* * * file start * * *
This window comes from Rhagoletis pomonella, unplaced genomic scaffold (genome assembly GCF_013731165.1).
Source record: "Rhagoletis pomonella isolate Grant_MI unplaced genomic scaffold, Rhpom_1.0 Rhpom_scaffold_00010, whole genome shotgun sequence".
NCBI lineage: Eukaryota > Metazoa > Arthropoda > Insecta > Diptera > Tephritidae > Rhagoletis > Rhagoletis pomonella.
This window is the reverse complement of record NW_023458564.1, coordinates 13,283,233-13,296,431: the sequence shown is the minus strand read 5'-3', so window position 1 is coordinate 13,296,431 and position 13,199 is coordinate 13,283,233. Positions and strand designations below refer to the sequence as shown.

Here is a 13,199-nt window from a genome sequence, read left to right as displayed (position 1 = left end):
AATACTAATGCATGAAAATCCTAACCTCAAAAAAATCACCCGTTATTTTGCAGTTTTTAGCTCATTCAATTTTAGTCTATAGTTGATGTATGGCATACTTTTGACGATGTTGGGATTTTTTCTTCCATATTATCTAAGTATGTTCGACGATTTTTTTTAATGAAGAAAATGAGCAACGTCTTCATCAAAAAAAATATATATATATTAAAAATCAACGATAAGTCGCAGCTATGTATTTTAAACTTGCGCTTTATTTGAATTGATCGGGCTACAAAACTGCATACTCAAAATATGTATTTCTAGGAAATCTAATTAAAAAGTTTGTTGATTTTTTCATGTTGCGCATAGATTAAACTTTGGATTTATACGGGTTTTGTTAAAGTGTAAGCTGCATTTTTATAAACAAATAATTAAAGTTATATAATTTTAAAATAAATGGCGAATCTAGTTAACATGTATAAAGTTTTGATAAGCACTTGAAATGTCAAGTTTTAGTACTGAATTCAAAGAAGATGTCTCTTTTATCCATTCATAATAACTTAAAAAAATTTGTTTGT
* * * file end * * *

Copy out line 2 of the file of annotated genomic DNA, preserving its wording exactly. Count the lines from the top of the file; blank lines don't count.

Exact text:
Source record: "Rhagoletis pomonella isolate Grant_MI unplaced genomic scaffold, Rhpom_1.0 Rhpom_scaffold_00010, whole genome shotgun sequence".